Roll up, roll up, the circus is in town. Miami Basel is the Big Top, the main event. Come all you collectors, critics and curators. Welcome art tourists, party people and socialites. The guest lists are filling up and bars are being stocked. The fancy hotels on Collins are teeming and the high-end restaurants are booked solid the week through.
Here you can find all the fun of the fair. The plastic fantastic Miami ladies, jewel laden and tottering in Laboutins, clutching their Chanel bags with plunging necklines. The guys, often dwarfed by these ‘glamour-zonians’, are to the man slicked back and easy in their suede loafers.
So it was at the opening of Untitled, situated in a hastily erected and over-lit tent on the beach. There was a line of what seemed to me as mainly locals outside, all ready to get a jump on the week. Once inside the harsh lighting made it difficult to take in any of art, which seemed pretty immaterial anyway as nobody was paying any attention to the sparse and minimal booths. I did spot the lovely gallerist Debbie Carshaw, the only UK gallery showing there, she had brought along a couple of pieces by GL Brierly, which to my mind were some of the strongest work to be seen in the whole fair. The masses easily gloss over such treasures, more interested in tittle-tattle and who’s there. The fair was clearly a backdrop to a social event, art muzak if you will.
I left feeling depressed and discouraged, perhaps I am an old school art snob, but there was absolutely no engagement with the surroundings and a lack of any serious curatorial content, just an ugly tent which could have easily doubled for some kind of society wedding.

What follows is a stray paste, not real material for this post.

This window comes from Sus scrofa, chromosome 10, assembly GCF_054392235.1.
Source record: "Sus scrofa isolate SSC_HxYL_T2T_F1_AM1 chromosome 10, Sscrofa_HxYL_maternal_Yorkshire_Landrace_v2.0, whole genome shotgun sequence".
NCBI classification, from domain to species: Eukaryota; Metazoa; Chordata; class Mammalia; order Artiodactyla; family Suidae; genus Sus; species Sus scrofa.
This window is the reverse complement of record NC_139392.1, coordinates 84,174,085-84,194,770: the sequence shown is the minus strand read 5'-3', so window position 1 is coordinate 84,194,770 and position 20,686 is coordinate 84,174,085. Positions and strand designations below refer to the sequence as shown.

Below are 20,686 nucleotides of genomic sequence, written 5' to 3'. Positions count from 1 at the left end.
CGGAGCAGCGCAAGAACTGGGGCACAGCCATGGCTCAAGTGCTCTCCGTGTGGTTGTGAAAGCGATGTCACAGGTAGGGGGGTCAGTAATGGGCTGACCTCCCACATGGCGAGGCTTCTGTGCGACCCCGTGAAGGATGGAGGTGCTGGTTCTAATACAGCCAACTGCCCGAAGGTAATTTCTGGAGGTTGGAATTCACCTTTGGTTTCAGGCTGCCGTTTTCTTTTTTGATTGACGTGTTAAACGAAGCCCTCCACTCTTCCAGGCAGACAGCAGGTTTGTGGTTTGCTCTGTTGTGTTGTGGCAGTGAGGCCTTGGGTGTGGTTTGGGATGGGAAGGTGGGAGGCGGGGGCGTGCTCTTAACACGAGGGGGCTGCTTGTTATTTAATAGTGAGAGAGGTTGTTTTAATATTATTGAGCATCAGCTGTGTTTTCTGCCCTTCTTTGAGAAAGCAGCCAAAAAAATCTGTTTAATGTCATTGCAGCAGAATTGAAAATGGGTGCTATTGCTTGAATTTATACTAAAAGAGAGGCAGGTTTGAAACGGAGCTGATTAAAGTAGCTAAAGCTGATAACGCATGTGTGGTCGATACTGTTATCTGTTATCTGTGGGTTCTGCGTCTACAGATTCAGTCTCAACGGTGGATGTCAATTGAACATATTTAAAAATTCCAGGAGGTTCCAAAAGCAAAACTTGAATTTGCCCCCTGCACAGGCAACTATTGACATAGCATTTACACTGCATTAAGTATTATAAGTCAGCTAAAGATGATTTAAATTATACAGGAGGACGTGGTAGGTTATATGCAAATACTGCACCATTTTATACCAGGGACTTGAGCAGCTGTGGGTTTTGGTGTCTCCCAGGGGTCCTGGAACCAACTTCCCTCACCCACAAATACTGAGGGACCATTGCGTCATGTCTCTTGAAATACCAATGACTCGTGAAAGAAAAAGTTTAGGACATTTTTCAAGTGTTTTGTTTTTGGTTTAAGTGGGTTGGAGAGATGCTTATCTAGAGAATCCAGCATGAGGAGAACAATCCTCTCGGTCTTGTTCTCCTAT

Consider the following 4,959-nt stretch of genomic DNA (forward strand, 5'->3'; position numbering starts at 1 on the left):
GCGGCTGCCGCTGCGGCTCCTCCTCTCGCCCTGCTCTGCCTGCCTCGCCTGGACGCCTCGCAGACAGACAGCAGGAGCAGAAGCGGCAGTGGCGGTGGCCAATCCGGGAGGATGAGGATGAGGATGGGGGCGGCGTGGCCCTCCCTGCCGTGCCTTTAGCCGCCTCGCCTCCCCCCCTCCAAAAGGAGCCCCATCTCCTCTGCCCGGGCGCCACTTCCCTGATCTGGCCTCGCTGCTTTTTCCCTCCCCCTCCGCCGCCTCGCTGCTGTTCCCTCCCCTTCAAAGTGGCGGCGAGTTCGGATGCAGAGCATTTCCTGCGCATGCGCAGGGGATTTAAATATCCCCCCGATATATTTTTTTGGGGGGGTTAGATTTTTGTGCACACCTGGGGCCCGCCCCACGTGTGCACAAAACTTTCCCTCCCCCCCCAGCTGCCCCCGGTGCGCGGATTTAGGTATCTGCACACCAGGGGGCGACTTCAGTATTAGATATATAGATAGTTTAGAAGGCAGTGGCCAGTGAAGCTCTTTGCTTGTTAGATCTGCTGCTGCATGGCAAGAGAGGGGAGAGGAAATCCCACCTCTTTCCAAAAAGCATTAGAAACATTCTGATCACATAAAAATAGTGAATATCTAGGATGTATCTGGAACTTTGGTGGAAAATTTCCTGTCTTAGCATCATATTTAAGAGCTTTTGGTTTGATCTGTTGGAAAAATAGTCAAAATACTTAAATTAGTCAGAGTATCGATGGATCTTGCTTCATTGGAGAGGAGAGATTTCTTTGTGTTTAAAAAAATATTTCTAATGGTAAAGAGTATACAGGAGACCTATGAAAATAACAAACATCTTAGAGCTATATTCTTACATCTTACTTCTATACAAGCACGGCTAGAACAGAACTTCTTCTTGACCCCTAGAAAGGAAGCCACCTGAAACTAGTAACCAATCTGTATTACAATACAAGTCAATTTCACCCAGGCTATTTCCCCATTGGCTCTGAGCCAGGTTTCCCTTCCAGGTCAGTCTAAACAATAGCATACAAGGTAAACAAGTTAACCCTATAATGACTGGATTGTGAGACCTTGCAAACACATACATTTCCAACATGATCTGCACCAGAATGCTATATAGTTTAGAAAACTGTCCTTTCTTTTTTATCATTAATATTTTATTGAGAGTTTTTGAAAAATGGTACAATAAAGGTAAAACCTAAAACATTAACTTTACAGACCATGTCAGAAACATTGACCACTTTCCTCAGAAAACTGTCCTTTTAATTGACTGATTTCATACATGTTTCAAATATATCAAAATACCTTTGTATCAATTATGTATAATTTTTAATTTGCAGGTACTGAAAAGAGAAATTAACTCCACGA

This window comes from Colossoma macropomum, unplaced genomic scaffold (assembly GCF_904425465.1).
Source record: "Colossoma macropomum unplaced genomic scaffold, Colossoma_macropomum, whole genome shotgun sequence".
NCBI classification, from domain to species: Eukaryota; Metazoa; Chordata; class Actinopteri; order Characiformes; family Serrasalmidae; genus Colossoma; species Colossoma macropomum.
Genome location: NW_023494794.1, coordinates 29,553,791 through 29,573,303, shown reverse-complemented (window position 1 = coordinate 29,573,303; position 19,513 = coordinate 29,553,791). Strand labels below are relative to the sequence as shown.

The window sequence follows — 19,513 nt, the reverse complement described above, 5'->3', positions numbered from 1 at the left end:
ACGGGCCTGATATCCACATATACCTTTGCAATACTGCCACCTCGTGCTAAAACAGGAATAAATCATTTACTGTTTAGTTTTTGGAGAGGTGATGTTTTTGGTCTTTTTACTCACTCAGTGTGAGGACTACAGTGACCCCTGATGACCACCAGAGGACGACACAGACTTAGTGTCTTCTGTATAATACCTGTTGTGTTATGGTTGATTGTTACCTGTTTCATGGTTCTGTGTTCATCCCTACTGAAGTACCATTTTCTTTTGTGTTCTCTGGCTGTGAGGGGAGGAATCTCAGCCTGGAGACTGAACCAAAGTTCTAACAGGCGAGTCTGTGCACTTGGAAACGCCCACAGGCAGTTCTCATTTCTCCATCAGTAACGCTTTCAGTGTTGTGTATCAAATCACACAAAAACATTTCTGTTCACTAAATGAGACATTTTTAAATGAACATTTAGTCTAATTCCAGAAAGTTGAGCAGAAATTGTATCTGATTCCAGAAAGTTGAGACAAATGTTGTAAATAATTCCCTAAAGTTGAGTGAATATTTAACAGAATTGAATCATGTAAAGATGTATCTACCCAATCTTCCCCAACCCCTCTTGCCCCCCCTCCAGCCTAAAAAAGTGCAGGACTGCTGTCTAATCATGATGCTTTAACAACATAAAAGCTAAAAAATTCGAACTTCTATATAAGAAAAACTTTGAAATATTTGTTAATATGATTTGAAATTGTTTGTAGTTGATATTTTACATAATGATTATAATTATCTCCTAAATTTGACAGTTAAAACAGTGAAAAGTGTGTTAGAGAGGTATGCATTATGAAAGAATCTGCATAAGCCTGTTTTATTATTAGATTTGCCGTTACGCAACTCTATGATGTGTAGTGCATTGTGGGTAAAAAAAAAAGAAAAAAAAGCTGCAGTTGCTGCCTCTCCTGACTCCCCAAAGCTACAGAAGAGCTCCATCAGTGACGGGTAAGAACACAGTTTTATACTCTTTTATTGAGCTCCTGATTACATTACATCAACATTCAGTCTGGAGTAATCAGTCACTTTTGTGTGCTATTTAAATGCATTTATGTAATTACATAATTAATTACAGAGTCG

My party left to go for dinner, which was also borderline average, being some kind of sports bar, personally I would of rather had a sandwich and an early night, could I possibly over Basel before it has even started?
Rested, I managed to decompress by taking a walk around South Beach, here life seems to be like a movie set. Cool kids slide past on skateboards, beautiful girls in hot pants ride by on bikes, luxury cars cruise up and down, a resort paradise for many, save for the down and outs on Washington, begging for a few bucks.
As I walked down the restaurant lined Lincoln Rd, I was confronted by a pack of paparazzi hounding a celebrity. I reached for my phone and joined the fray as a petit brunette flanked by a couple of burly minders made a dash for a classy eatery. She disappeared within and the pack began to disperse, I turned to one chap and like an innocent abroad asked who she was and he looked at me as if I was from another planet, not just from another country. ‘Kim Kardashian man,’ clearly upset by my ignorance. I am actually familiar with this eponymous reality TV show, although feel that life is too short to waste, ‘keeping up’ with them.
I carried on, faintly pleased to have spotted American royalty in any event. I popped into a phone shop and brought myself a rinky-dink Samsung handset, well I’m going to here for a while and I’m not getting much service from my UK phone added to which I am not prepared to pay the extortionate overseas calls.
I made it back to the apartment and had what is known as a ‘power nap’ (as we get older they become ever more essential) after showering down and dressing up we head out to North Miami to attend the opening of the Bill Viola ‘Liber Insularum’ show at MoCA (museum of contemporary art).